A Triad hospital is equipping new parents with the tools they need to keep their babies safe while sleeping.
Many doctors in the U.S. say the practice puts an infant at risk of sleep-related death. A close look at the research reveals a different picture.
New mom Maisha Watson uses one of the 20,000 cardboard boxes given out so far in New Jersey. She's glad to have a safe spot for her son to sleep. But some question the boxes' safety and effectiveness.
The American Academy of Pediatrics recommends that infants sleep in their parents' room for at least six months. But some experts say scientific evidence does not back up the guidelines.
The two-pronged approach to promoting safe sleep led to a 25 percent drop in the risky practice of bed sharing with babies in the first eight days of life, a study found. But more research is needed.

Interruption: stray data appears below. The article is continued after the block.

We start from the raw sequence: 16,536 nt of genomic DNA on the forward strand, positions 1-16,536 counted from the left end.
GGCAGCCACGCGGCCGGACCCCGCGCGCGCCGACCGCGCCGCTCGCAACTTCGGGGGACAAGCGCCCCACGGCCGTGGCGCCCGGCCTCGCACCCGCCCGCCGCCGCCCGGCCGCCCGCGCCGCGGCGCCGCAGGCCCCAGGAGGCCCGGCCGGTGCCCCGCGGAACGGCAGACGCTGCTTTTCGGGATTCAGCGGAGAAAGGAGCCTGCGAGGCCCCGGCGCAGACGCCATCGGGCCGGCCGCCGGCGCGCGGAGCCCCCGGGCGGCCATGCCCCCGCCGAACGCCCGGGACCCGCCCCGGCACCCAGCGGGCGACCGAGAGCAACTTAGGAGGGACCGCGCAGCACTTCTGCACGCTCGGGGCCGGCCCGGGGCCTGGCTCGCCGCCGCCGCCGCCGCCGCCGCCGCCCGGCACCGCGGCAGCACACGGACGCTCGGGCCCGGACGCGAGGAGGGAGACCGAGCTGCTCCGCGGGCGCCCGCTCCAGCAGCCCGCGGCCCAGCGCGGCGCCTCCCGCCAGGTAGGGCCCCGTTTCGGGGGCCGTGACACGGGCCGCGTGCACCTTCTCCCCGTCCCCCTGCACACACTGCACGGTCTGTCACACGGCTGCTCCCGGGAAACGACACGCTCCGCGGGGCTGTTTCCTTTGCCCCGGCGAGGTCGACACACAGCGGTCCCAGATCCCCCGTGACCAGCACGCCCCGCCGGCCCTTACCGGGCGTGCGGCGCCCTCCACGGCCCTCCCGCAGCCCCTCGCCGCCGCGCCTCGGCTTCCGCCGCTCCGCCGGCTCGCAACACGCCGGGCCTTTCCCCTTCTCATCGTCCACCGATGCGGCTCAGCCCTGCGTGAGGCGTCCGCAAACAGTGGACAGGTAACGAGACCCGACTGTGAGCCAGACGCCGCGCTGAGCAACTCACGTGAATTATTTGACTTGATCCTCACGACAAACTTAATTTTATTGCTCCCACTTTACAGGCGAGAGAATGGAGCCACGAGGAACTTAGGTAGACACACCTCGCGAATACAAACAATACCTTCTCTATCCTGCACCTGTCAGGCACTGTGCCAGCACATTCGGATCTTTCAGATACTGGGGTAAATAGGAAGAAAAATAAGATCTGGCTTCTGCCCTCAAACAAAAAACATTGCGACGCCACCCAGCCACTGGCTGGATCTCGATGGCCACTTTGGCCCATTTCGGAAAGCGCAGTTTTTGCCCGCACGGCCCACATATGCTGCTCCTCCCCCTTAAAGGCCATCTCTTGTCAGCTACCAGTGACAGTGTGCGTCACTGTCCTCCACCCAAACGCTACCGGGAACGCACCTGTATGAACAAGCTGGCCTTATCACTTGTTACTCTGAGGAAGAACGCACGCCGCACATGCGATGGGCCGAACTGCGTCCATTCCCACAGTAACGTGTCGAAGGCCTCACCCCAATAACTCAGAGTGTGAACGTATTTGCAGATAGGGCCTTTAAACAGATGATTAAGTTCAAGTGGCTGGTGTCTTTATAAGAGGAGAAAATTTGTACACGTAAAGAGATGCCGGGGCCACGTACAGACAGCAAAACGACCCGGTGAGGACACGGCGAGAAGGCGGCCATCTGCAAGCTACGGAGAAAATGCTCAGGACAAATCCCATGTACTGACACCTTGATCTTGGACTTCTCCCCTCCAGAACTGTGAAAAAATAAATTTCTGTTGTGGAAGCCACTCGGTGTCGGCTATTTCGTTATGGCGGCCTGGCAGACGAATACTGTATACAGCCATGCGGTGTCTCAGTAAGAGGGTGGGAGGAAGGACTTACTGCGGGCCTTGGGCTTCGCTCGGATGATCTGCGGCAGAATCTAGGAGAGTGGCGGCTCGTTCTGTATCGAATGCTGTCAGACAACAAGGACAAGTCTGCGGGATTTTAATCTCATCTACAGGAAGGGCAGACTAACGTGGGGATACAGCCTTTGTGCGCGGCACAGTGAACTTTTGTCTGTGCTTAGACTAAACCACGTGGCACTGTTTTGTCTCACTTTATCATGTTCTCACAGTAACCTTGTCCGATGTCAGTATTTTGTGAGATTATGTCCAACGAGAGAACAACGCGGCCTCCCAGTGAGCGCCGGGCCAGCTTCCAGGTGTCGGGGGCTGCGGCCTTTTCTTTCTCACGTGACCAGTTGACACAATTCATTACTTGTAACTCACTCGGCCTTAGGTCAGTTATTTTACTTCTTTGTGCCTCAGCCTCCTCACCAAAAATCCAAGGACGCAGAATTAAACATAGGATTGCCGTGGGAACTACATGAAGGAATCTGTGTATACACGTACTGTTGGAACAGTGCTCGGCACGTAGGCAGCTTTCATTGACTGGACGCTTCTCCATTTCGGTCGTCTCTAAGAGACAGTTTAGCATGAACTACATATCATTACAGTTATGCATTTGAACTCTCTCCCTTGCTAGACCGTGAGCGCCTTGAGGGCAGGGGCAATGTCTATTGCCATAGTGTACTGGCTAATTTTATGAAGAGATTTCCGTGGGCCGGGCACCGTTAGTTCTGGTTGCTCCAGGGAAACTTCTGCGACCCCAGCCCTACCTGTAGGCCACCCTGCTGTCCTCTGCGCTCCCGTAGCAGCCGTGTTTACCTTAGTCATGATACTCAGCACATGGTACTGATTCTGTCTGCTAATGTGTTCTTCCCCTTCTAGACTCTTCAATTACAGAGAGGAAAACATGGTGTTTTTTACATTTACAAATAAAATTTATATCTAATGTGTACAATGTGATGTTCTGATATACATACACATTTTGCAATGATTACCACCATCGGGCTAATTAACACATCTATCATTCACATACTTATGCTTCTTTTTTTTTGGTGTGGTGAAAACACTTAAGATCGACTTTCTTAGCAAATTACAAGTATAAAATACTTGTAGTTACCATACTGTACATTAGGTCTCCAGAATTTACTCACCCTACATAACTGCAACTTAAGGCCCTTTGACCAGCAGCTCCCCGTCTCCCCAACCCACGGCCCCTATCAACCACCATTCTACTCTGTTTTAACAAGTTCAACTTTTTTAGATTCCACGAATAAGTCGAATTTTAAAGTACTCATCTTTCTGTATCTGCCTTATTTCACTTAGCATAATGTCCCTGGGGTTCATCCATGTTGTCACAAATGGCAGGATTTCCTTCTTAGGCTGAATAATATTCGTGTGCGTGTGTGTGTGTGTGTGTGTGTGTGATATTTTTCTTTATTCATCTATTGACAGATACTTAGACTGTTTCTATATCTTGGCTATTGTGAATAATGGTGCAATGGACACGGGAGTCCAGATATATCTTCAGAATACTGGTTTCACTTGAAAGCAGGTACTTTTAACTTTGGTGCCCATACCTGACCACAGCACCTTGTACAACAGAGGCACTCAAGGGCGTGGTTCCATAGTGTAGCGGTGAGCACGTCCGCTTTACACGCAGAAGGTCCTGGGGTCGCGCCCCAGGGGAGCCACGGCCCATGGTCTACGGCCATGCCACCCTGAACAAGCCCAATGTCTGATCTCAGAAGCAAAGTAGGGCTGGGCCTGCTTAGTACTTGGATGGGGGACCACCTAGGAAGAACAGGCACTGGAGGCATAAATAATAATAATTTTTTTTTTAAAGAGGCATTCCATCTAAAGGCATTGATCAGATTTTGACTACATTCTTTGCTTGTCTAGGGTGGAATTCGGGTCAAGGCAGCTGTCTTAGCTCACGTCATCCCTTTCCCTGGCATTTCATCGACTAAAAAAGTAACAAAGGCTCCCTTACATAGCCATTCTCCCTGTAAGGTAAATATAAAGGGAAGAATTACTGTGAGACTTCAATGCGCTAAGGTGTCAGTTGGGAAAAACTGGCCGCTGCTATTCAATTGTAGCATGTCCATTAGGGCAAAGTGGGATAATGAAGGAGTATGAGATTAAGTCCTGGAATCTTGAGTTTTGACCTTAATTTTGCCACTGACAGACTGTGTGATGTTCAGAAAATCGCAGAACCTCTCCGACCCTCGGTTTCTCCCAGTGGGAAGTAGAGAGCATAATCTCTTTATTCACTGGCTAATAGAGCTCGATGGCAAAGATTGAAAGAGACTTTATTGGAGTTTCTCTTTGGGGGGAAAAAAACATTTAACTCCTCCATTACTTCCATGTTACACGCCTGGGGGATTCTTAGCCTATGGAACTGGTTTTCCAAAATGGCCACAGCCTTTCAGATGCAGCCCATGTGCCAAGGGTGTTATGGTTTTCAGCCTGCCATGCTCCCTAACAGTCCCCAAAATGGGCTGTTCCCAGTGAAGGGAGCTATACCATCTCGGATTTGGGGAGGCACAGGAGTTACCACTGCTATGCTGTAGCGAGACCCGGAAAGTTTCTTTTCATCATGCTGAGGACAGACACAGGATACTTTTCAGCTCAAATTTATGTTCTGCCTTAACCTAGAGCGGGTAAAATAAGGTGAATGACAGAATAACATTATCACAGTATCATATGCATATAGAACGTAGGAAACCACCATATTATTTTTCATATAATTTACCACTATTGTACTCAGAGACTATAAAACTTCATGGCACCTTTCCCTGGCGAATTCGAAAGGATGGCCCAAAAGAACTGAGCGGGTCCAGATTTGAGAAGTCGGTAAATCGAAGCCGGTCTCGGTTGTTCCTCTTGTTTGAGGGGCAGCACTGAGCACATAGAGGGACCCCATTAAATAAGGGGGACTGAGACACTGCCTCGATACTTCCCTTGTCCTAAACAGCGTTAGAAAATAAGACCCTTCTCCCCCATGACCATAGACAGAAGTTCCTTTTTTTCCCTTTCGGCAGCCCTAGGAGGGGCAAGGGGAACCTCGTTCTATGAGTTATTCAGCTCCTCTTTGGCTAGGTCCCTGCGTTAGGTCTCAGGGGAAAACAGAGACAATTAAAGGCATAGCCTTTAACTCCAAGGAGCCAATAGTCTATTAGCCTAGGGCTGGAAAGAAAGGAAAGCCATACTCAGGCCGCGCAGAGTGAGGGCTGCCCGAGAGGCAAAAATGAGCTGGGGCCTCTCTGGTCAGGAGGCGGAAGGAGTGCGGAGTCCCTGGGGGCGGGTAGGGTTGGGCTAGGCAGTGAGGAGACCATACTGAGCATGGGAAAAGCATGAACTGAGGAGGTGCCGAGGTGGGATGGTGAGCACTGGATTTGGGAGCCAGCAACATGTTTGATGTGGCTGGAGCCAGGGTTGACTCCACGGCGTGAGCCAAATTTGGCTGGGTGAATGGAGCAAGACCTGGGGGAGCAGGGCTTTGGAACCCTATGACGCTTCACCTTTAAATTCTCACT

Babies in Native American and Alaska Native families are at higher risk of sudden unexplained infant death, despite years of effort to reduce the toll. African-American families also face higher risk.
Inflatable beds are increasingly popular, and their soft, impermeable surfaces, increase risk of sudden infant death. But they are often the only bed that a family can afford.
The baby boxes that Finland gives to all new mothers are legendary. Now states in the U.S. are experimenting with them as a way to encourage safe sleep practices and reduce SIDS.
There's no question bed sharing increases the risk of sudden death, pediatricians say. New guidelines are aimed at reducing that risk as much as possible in the first year of a child's life.
American Academy of Pediatrics recommends newborns sleep in their parents' rooms until they're at least 6 months old to avoid SIDS. David Greene talks to Natasha Burgert, doctor, mother and blogger.